The first piece of my next recital, also one of my personal all time favourites, is called "Fratres" and is written in 1977 by the famous Estonian composer Arvo Pärt exemplifying his "tintinnabuli" style of composition. It is a simple style invented by him influenced by the gregorian chants, and it is characterized by slow and meditative tempis, and a minimalist approach to both notation and perfomance.

Composer thoughts:

"Tintinnabulation is an area I sometimes wander into when I am searching for answers – in my life, my music, my work. In my dark hours, I have the certain feeling that everything outside this one thing has no meaning. The complex and many-faceted only confuses me, and I must search for unity. What is it, this one thing, and how do I find my way to it? Traces of this perfect thing appear in many guises – and everything that is unimportant falls away. Tintinnabulation is like this. . . . The three notes of a triad are like bells. And that is why I call it tintinnabulation."

"I could compare my music to white light which contains all colours. Only a prism can divide the colours and make them appear; this prism could be the spirit of the listener." – from the essay White Light by Hermann Conen, as translated into English by Eileen Walliser-Schwarzbart (found in the liner notes of the ECM release of Alina).[3]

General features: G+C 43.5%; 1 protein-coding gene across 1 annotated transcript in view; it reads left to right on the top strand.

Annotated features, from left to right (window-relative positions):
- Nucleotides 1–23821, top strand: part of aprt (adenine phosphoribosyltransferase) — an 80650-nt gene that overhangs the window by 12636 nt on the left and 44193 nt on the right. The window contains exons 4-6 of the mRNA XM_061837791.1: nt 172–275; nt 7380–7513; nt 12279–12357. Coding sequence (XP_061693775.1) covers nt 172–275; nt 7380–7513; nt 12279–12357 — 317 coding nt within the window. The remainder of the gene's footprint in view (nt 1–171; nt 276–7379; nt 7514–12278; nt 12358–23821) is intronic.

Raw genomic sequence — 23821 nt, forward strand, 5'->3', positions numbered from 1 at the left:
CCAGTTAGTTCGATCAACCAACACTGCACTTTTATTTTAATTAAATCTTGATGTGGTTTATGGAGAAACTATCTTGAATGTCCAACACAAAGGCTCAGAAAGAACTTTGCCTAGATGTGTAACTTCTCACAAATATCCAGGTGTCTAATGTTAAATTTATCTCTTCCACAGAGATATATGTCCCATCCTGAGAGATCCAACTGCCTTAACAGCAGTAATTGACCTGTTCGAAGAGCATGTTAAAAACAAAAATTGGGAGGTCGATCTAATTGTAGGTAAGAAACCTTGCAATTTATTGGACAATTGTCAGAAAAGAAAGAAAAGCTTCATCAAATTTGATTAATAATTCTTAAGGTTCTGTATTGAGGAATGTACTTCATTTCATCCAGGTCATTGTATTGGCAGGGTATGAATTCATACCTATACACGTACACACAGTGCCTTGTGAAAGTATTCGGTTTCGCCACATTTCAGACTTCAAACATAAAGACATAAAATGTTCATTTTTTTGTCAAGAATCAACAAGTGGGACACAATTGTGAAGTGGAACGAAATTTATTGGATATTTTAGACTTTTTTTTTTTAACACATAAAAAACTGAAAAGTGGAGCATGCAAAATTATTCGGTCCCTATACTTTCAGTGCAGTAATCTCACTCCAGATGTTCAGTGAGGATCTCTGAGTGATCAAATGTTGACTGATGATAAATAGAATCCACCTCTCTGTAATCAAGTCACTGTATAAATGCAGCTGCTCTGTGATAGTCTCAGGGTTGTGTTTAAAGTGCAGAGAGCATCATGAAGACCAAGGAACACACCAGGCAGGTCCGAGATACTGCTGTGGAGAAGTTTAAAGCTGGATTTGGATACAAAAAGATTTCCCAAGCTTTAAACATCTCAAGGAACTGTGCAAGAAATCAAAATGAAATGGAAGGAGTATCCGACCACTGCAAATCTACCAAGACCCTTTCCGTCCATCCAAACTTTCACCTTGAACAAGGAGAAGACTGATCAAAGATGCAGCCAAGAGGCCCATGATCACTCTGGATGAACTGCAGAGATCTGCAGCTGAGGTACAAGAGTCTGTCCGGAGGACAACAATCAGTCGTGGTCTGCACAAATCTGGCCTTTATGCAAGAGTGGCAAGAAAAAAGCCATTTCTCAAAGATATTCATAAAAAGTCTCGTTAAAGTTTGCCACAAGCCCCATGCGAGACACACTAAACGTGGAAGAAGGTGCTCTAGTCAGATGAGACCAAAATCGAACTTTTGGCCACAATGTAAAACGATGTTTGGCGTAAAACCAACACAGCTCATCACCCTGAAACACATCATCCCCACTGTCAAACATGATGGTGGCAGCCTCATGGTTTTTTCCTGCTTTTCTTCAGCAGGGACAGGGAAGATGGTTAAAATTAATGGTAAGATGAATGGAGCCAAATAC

"Tintinnabuli is the mathematically exact connection from one line to another.....tintinnabuli is the rule where the melody and the accompaniment [accompanying voice] one. One and one, it is one – it is not two. This is the secret of this technique." – from a conversation between Arvo Pärt and Antony Pitts recorded for BBC Radio 3 at the Royal Academy of Music in London on 29 March 2000, as printed in the liner notes of the Naxos Records release of Passio

Structurally, "Fratres" consists of a set of nine chord sequences, separated by a recurring percussion motif (the so-called "refuge"). The chord sequences themselves follow a pattern, and while the progressing chords explore a rich harmonic space, they have been generated by means of a simple formula.

"Fratres" is driven by three main voices. The low and high voice are each restricted to playing notes from the D harmonic minor scale (D, E, F, G, A, Bb, C#); the middle voice is restricted to the notes of the A minor triad (A, C, E) - this is called the "tintinnabular voice". The entire piece is accompanied by drones in A and E, which are primarily heard in the refuge between each sequence. This duality of the 2 types of voice is the main charachteristic of "Tintinnabuli" style of composition.

The piece is often performed by violin and piano, but is also familiar in versions for larger groups of musicians. This particular arrangement is dedicated to Elena and Gidon Kremer.

I am very happy and excited to perform it for the first time on the 21st of November!

5 views0 comments

Recent Posts

See All